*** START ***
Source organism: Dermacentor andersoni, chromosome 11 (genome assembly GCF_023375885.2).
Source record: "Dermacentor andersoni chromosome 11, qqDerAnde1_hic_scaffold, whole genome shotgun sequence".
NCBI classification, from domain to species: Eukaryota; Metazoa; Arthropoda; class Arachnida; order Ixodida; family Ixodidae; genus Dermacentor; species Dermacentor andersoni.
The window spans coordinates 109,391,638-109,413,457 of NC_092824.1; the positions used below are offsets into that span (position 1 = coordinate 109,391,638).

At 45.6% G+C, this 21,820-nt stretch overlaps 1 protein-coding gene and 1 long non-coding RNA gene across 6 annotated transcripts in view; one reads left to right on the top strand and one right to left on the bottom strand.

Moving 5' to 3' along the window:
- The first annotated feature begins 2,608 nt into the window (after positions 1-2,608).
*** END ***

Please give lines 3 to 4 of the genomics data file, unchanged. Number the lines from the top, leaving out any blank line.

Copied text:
NCBI classification, from domain to species: Eukaryota; Metazoa; Arthropoda; class Arachnida; order Ixodida; family Ixodidae; genus Dermacentor; species Dermacentor andersoni.
The window spans coordinates 109,391,638-109,413,457 of NC_092824.1; the positions used below are offsets into that span (position 1 = coordinate 109,391,638).